RUMBLE, TURBULENCE IN THE ANGLICAN CHURCH: The Nigerian Factor Of Conspiracy In Evangelism 🎊 The Scoper Media


  Anglicanism is a church rooted in protest. It was founded in 1534 by king Henry VIII’s Act of supremacy, which pronounced the church of England independent of the Catholic Church in Rome.

The first phase of the Anglican Reformation (1531-1547) began over a personal dispute when King Henry VIII of England was denied Papal support for the annulling of his marriage to Catherine of Aragon.



Today, the Anglican Church consists of more than 86 million members worldwide in over 165 countries. Collectively, these national churches are known as the Anglican Communion, meaning all are in communion with and recognize the leadership of the Archbishop of Canterbury. In the United States, the American church of the Anglican Communion is called the Protestant Episcopal Church, or simply the Episcopal Church. In most of the rest of the world, it is called Anglican.

Samuel Ajayi Crowther (1809 – 31st December 1891) was a clergyman, and the first African Anglican Bishop of West Africa, he also translated the English bible to Yoruba Language in 1843. He was also, a pathfinder that brought in the Anglican church and place it on a firm ground in Nigeria. He was born with the name Ajayi in Osogun, near Oyo in present day Oyo state, Nigeria. On a certain morning, his native town of Osogun was surprised and overwhelmed by slave captors. Crowther and his compatriots fled but “were seized by the enemies with a noose of rope thrown over the neck of every individual to be led in the manner of goats tied together.” In Crowther’s gripping narration, “a family was violently divided between three or four enemies who each led his preys away to see one another no more.”

On that tragic morning, the last view Crowther had of his “unhappy, comfortless father” was when he came to give his family the signal to flee.

Samuel Ajayi Crowther, the slave boy who became the first African bishop of the Anglican Church, was guided by the hand of God which turned the tragedy of violent enslavement into immeasurable blessing. In those harsh days of mindless savagery, men were displayed as merchandise in slave markets, tied and manacled, and exported to distant lands.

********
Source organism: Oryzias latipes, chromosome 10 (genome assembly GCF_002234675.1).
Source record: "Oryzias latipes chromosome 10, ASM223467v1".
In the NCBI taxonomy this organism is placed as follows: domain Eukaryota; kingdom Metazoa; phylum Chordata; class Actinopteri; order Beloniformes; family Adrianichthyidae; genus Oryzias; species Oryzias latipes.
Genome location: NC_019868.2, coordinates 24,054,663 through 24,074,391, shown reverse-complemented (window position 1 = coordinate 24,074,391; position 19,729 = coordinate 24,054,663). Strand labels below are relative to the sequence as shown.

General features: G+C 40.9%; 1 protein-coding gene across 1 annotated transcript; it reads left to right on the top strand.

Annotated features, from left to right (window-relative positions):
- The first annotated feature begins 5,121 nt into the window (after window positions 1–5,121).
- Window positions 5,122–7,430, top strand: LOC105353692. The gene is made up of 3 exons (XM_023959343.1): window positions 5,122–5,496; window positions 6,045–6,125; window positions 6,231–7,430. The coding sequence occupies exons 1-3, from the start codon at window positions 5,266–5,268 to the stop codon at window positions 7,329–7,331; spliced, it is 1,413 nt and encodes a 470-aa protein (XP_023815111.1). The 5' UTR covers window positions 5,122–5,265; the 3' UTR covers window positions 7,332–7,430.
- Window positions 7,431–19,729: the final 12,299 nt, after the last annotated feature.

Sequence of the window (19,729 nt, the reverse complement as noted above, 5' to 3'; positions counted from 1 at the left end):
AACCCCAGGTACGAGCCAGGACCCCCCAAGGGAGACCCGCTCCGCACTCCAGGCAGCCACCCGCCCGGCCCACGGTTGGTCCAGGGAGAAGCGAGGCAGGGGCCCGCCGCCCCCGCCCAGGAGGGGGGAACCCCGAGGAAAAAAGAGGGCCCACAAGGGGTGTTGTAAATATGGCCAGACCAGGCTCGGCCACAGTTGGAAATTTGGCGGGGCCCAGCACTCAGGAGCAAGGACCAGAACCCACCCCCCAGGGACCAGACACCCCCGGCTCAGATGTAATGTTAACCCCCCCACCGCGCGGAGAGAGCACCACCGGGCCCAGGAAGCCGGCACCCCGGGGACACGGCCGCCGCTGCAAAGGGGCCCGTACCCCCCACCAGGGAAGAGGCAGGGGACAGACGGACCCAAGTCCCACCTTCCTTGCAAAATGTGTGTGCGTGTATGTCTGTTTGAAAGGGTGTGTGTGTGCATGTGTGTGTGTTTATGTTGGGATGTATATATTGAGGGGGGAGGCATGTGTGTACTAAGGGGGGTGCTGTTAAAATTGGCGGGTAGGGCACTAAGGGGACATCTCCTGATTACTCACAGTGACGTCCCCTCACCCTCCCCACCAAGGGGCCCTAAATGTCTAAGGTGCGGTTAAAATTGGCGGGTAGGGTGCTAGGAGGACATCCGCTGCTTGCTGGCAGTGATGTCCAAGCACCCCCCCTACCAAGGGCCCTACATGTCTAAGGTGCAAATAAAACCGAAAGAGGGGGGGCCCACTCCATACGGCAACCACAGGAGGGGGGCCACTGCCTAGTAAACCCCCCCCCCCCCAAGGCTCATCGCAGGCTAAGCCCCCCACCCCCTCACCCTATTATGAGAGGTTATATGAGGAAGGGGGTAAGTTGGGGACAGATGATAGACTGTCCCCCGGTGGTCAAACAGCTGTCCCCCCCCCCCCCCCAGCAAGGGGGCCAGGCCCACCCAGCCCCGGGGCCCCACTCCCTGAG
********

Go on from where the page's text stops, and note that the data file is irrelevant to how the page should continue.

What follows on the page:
Crowther was an embodiment of a true Christian, a servant of God and His gospel, for even as bishop, he was constantly marked out for detraction; but he took it all in his stride.

In 1864, Crowther was ordained as the first African bishop of the Anglican Church; he was consecrated a Bishop on St. Peter’s Day in 1864, by Charles Longley, Archbishop of Canterbury, at Canterbury Cathedral, England. By 1857 the CMS was fully engaged in Nigeria and a diocese in 1864 with the consecration of Samuel Ajayi Crowther as the first diocesan Bishop.

Anglican faithful resident in North America took the Anglican faiths and models of practice and worship to America with the usual Nigeria rumbles and tumbles. The Church of Nigeria Anglican communion, is the second-largest province in the Anglican Communion worldwide, as measured by baptized memberships, after the Church of England. As of 2016, its membership has “over 18 million”, out of a total Nigerian population of almost 200 million.